Poking holes is of course easy. When it comes to a massive government program wherein we drop bombs on brown people, it’s not only *not* subject to the same knee-jerk free market sentimentalism, it’s positively patriotic. Then there’s the inevitability of large corporations (simply following self-interest) entangling themselves with the state to tilt the playing field – I think you could fairly blame much of our current healthcare clusterf*ck on that. I expect Heather would acknowledge these faults (particularly regarding war), and then what policies you favor comes down to what weight you put on them.

    I think a libertarian-ish (left-libertarian?) could reconcile himself to where Matt Welch (Reason editor) ends up:

    i.e. some form of outright socialized medicine is at least rational and workable, vs our bastardized “free market” that has resulted in this:

  12. muirgeo says:

    “It is the ingratitude that kills me the most among anti-business types. ”

    Yes we intellectuals should sit down and shut-up an ignore externalities. Air polluted with sulfur and mercury, paint contaminated with lead, brain damaged infants, epidemic asthma, the Bay with too many pcbs to allow regular consumption of the fish caught there. A war of trillions of dollars and too many lives too count to help the the corporation get it’s product to the market. An ocean acidifying with a continental size trash heap of plastic floating in the middle and climate changing before our eyes. A government owned and policy written by corporations. And now the corporations protected by the blood and treasury move their profits off shore and send their capital to labor markets where 80 hour weeks and no environmental or work standards exist. They play one state against another and one country against another to rise above all the rules of society. Their power growing so enormously they are still able inculcate the simple minded into thinking and promoting how great they’ve made their lives. And to denigrating anyone who dare pause to question the trends. It’s not the ingratitude that kills you its the nuances of reality smacking against the neat clear dogma that any self respecting secularist would condemn.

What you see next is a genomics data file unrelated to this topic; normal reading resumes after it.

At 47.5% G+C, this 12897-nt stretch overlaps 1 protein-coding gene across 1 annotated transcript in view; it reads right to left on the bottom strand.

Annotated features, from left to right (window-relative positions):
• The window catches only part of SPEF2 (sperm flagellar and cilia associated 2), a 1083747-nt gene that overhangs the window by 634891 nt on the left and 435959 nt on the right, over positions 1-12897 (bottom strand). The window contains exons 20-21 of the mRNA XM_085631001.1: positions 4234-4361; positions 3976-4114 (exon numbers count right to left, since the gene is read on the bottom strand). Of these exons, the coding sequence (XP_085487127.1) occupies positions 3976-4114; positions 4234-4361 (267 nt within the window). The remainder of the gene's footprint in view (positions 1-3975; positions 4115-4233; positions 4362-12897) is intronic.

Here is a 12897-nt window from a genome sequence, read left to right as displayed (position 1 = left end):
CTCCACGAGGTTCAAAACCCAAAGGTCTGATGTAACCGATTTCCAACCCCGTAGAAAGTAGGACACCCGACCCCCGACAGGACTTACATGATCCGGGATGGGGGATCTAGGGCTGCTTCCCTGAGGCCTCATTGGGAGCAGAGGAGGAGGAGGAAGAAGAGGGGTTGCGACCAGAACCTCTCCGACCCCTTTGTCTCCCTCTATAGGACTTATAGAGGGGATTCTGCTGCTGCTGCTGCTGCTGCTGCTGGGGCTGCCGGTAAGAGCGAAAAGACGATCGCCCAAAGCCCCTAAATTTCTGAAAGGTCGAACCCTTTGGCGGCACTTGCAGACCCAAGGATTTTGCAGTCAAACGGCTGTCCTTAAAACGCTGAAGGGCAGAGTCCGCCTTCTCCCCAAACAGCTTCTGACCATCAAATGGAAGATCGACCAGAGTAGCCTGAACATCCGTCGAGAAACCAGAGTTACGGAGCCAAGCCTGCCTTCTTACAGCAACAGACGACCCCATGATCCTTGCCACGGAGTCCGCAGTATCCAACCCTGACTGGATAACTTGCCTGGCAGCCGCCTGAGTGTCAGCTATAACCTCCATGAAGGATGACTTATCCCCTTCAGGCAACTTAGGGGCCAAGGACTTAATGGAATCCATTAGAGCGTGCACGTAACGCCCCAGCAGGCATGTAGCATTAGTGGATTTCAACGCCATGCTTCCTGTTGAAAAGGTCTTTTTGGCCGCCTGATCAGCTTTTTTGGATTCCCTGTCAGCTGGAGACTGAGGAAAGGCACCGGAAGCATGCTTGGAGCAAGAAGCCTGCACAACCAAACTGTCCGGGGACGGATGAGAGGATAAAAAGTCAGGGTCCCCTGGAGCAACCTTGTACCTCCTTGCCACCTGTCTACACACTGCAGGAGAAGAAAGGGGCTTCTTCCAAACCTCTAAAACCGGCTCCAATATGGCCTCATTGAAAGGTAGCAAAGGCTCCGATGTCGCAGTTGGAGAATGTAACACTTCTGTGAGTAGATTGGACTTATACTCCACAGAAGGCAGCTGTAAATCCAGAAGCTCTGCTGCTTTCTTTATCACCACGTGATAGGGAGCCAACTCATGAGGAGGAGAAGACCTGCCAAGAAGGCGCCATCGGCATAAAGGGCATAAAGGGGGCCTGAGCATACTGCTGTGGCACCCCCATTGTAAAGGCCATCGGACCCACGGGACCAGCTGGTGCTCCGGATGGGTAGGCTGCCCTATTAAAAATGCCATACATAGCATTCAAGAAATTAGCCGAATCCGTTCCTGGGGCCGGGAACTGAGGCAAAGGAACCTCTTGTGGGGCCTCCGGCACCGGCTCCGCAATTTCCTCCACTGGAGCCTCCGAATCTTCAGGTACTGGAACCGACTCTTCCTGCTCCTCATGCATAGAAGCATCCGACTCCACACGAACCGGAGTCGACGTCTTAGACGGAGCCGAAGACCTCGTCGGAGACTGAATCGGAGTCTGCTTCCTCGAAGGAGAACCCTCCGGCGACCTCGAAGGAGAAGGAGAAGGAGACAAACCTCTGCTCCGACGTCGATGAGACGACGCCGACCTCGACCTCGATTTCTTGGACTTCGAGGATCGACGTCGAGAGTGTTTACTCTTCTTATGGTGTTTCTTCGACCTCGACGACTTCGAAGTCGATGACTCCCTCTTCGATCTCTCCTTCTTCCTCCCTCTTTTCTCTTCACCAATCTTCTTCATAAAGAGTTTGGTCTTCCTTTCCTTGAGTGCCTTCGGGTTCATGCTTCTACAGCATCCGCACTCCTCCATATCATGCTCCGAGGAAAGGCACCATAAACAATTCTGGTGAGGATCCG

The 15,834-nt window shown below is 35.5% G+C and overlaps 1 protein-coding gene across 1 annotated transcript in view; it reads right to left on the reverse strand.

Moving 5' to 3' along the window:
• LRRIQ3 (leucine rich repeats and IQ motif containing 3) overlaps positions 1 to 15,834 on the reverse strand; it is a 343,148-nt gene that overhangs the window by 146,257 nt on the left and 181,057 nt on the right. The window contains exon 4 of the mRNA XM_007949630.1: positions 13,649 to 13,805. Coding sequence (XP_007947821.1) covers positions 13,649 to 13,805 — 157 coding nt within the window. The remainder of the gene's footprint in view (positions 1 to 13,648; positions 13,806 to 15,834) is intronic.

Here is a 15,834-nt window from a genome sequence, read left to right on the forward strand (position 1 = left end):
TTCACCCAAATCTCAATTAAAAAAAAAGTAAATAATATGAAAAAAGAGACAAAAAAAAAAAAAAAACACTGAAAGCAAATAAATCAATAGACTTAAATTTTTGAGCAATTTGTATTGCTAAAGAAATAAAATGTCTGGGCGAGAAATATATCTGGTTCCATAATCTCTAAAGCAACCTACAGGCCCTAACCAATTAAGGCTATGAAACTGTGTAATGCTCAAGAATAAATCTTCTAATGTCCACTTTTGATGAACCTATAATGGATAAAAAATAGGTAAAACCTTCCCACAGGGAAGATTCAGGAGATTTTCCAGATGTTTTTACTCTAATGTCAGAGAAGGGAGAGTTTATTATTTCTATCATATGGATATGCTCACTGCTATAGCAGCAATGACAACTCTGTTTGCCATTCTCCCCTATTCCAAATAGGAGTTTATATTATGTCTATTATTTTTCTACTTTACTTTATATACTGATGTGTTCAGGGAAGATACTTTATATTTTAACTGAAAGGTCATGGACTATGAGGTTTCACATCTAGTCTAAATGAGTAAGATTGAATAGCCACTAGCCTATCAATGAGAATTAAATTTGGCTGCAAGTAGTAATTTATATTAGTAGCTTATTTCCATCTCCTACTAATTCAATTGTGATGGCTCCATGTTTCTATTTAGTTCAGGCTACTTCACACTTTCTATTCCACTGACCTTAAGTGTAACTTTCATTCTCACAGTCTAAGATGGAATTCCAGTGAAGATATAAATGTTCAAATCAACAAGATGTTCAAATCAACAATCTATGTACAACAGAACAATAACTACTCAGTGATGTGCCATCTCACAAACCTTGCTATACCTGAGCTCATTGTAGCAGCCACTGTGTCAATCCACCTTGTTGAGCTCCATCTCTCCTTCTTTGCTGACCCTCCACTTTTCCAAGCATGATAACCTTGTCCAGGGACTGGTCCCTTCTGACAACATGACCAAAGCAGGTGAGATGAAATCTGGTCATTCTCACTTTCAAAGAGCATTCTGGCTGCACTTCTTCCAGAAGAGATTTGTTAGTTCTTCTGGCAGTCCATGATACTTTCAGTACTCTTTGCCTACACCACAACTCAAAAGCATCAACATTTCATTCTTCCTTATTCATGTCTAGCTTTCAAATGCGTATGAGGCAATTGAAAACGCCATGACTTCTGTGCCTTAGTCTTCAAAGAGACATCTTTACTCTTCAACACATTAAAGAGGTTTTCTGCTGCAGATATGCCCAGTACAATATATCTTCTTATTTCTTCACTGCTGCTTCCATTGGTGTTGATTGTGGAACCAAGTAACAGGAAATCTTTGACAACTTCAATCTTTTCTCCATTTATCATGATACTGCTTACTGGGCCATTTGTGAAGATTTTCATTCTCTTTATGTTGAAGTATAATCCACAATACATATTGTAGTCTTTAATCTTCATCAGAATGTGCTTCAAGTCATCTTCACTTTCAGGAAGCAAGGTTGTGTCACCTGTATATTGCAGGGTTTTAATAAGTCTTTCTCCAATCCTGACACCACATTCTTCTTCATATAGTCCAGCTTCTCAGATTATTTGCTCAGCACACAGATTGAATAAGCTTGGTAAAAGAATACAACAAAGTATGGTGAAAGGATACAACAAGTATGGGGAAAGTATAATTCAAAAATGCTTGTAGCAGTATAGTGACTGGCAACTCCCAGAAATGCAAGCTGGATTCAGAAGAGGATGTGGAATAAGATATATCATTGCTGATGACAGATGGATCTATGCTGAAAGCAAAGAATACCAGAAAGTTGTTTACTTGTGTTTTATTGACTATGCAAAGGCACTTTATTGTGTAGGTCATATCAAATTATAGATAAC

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  15. floccina says:

    Winston you make it sound as if you want insurance companies to OK everything a doctor orders. Nobody wants that!

  16. @Kevin Lawrence
    Yes, there is a way to tell the difference. In a free-market capitalist society (which partially resembles ours), a company can only ignore customers if it has lots of money. It can only get that money if it has served customers well in the past. So, a company can take a sabbatical from being directed by customers, but only in proportion to how they have served customers in the past.

    In a mercantilist society (which partly resembles ours), companies get rich by getting a franchise from the government, which may include copyright, patents, subsidies, tariffs, a regulated monopoly, favored treatment under the law (e.g. such as unions have), government purchases, and suchlike. THAT is how you tell the difference.

  17. @muirgeo
    Somewhere a village is missing its idiot. I guess I’m not surprised to find you infesting this blog also. Don’t you have something productive to do, like make money?

    Just in case you’re serious in your quest for information(which you’ve never been previously), consider that all forms of pollution are fundamentally trespass against somebody’s private property, even if it’s carried by unowned air or water. Oh, but THE GOVERNMENT won’t let me defend my private property against pollution. I must sit quietly and wait for the government to protect me from polluters, and if they don’t, well, I guess I can vote. But somehow in your brain, this is a problem caused by business.

  18. The Political Dictionary
    Liberal Economics: Money falls from heaven for everyone to use. But, the immoral and sneaky rich gather more than their share. The government should then step in and redistribute the money the way God intended. Sorry, I mean the way Gaia, or the Tooth Fairy, or whoever intended.